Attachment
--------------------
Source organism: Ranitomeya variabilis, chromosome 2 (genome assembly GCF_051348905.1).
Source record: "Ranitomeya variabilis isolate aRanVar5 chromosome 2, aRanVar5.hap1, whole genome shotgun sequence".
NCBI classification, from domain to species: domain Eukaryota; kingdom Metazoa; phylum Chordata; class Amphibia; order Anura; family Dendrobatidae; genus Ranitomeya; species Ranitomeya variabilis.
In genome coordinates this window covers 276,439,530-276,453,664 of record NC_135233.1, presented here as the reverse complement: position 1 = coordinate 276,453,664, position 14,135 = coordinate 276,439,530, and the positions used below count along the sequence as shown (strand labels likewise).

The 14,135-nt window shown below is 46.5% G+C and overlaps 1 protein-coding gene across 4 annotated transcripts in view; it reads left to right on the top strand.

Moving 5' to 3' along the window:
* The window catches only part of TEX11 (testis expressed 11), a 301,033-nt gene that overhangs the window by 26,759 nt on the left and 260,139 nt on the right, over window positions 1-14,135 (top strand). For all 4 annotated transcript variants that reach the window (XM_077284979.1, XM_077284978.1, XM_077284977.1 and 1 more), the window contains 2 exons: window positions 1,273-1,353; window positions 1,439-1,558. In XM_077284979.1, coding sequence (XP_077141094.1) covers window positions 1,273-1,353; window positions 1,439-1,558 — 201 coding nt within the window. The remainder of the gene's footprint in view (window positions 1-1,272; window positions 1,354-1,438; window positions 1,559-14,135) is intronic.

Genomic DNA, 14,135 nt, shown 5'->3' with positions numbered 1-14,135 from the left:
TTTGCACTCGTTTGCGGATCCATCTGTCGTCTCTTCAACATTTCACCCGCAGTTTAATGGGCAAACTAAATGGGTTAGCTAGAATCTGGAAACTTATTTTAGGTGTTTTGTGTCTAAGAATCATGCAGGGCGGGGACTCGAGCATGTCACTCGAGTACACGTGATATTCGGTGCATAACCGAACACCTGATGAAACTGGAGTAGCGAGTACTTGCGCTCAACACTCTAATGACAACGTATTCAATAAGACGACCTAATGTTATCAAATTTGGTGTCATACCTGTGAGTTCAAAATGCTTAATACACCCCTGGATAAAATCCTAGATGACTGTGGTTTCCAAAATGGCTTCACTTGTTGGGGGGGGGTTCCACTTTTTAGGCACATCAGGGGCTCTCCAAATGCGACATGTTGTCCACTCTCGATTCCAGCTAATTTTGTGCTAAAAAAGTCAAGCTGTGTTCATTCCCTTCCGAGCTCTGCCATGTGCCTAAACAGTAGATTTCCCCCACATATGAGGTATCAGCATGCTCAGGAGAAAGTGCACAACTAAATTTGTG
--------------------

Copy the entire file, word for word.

Source organism: Ranitomeya variabilis, chromosome 2 (genome assembly GCF_051348905.1).
Source record: "Ranitomeya variabilis isolate aRanVar5 chromosome 2, aRanVar5.hap1, whole genome shotgun sequence".
NCBI classification, from domain to species: domain Eukaryota; kingdom Metazoa; phylum Chordata; class Amphibia; order Anura; family Dendrobatidae; genus Ranitomeya; species Ranitomeya variabilis.
In genome coordinates this window covers 276,439,530-276,453,664 of record NC_135233.1, presented here as the reverse complement: position 1 = coordinate 276,453,664, position 14,135 = coordinate 276,439,530, and the positions used below count along the sequence as shown (strand labels likewise).

The 14,135-nt window shown below is 46.5% G+C and overlaps 1 protein-coding gene across 4 annotated transcripts in view; it reads left to right on the top strand.

Moving 5' to 3' along the window:
* The window catches only part of TEX11 (testis expressed 11), a 301,033-nt gene that overhangs the window by 26,759 nt on the left and 260,139 nt on the right, over window positions 1-14,135 (top strand). For all 4 annotated transcript variants that reach the window (XM_077284979.1, XM_077284978.1, XM_077284977.1 and 1 more), the window contains 2 exons: window positions 1,273-1,353; window positions 1,439-1,558. In XM_077284979.1, coding sequence (XP_077141094.1) covers window positions 1,273-1,353; window positions 1,439-1,558 — 201 coding nt within the window. The remainder of the gene's footprint in view (window positions 1-1,272; window positions 1,354-1,438; window positions 1,559-14,135) is intronic.

Genomic DNA, 14,135 nt, shown 5'->3' with positions numbered 1-14,135 from the left:
TTTGCACTCGTTTGCGGATCCATCTGTCGTCTCTTCAACATTTCACCCGCAGTTTAATGGGCAAACTAAATGGGTTAGCTAGAATCTGGAAACTTATTTTAGGTGTTTTGTGTCTAAGAATCATGCAGGGCGGGGACTCGAGCATGTCACTCGAGTACACGTGATATTCGGTGCATAACCGAACACCTGATGAAACTGGAGTAGCGAGTACTTGCGCTCAACACTCTAATGACAACGTATTCAATAAGACGACCTAATGTTATCAAATTTGGTGTCATACCTGTGAGTTCAAAATGCTTAATACACCCCTGGATAAAATCCTAGATGACTGTGGTTTCCAAAATGGCTTCACTTGTTGGGGGGGGGTTCCACTTTTTAGGCACATCAGGGGCTCTCCAAATGCGACATGTTGTCCACTCTCGATTCCAGCTAATTTTGTGCTAAAAAAGTCAAGCTGTGTTCATTCCCTTCCGAGCTCTGCCATGTGCCTAAACAGTAGATTTCCCCCACATATGAGGTATCAGCATGCTCAGGAGAAAGTGCACAACTAAATTTGTG